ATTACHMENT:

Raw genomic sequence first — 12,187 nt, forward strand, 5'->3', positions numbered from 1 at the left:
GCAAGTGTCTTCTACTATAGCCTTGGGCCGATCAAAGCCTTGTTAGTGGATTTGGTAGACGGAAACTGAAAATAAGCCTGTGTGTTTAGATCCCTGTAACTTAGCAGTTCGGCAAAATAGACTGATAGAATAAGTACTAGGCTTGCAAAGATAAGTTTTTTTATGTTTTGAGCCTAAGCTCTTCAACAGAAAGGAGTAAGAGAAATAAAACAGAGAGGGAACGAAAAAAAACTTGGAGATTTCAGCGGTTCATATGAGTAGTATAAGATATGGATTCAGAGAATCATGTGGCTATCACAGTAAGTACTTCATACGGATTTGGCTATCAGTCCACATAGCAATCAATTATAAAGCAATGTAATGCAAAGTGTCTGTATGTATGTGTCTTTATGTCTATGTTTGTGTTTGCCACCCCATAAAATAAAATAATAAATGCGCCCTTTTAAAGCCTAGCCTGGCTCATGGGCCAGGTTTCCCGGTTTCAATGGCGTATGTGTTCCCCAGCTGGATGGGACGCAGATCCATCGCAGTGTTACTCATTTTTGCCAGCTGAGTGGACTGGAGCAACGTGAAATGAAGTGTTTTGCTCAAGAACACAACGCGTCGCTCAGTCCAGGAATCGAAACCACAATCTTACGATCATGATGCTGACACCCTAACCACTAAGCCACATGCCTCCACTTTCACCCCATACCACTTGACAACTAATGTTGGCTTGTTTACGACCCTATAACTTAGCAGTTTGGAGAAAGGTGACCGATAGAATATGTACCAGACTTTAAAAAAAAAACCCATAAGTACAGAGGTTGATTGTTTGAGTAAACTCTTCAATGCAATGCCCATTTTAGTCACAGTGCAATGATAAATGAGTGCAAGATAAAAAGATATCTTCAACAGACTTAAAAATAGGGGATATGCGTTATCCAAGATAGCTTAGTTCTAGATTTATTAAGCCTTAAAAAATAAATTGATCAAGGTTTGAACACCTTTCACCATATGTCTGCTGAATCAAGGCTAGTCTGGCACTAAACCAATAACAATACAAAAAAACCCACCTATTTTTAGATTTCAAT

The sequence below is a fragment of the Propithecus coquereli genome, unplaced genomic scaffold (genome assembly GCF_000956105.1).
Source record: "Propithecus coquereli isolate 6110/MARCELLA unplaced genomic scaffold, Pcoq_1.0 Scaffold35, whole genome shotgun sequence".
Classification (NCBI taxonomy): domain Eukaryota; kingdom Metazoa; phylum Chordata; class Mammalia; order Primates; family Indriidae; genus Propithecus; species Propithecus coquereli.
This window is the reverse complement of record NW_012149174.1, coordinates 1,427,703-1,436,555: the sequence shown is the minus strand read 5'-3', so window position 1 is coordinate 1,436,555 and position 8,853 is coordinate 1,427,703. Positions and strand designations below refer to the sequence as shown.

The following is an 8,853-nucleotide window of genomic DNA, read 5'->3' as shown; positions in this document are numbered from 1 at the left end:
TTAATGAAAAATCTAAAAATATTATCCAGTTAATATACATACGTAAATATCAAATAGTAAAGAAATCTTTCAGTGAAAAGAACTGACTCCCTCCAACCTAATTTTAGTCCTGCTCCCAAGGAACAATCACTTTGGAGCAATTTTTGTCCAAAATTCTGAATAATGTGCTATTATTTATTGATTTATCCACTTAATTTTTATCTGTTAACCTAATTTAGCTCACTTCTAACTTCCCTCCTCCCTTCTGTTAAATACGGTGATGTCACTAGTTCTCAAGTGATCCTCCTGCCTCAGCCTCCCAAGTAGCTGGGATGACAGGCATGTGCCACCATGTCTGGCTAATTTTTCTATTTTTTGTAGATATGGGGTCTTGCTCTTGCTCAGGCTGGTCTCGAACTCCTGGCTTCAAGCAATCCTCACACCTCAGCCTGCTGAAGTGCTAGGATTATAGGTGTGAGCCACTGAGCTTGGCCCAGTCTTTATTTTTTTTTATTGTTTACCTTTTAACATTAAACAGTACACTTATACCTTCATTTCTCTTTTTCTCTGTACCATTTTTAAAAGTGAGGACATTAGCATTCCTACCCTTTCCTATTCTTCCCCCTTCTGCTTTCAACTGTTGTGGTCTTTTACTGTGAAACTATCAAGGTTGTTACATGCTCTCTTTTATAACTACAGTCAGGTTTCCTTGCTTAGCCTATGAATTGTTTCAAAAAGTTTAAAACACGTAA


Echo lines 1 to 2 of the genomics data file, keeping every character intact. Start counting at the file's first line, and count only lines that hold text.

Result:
Raw genomic sequence first — 12,187 nt, forward strand, 5'->3', positions numbered from 1 at the left:
GCAAGTGTCTTCTACTATAGCCTTGGGCCGATCAAAGCCTTGTTAGTGGATTTGGTAGACGGAAACTGAAAATAAGCCTGTGTGTTTAGATCCCTGTAACTTAGCAGTTCGGCAAAATAGACTGATAGAATAAGTACTAGGCTTGCAAAGATAAGTTTTTTTATGTTTTGAGCCTAAGCTCTTCAACAGAAAGGAGTAAGAGAAATAAAACAGAGAGGGAACGAAAAAAAACTTGGAGATTTCAGCGGTTCATATGAGTAGTATAAGATATGGATTCAGAGAATCATGTGGCTATCACAGTAAGTACTTCATACGGATTTGGCTATCAGTCCACATAGCAATCAATTATAAAGCAATGTAATGCAAAGTGTCTGTATGTATGTGTCTTTATGTCTATGTTTGTGTTTGCCACCCCATAAAATAAAATAATAAATGCGCCCTTTTAAAGCCTAGCCTGGCTCATGGGCCAGGTTTCCCGGTTTCAATGGCGTATGTGTTCCCCAGCTGGATGGGACGCAGATCCATCGCAGTGTTACTCATTTTTGCCAGCTGAGTGGACTGGAGCAACGTGAAATGAAGTGTTTTGCTCAAGAACACAACGCGTCGCTCAGTCCAGGAATCGAAACCACAATCTTACGATCATGATGCTGACACCCTAACCACTAAGCCACATGCCTCCACTTTCACCCCATACCACTTGACAACTAATGTTGGCTTGTTTACGACCCTATAACTTAGCAGTTTGGAGAAAGGTGACCGATAGAATATGTACCAGACTTTAAAAAAAAAACCCATAAGTACAGAGGTTGATTGTTTGAGTAAACTCTTCAATGCAATGCCCATTTTAGTCACAGTGCAATGATAAATGAGTGCAAGATAAAAAGATATCTTCAACAGACTTAAAAATAGGGGATATGCGTTATCCAAGATAGCTTAGTTCTAGATTTATTAAGCCTTAAAAAATAAATTGATCAAGGTTTGAACACCTTTCACCATATGTCTGCTGAATCAAGGCTAGTCTGGCACTAAACCAATAACAATACAAAAAAACCCACCTATTTTTAGATTTCAAT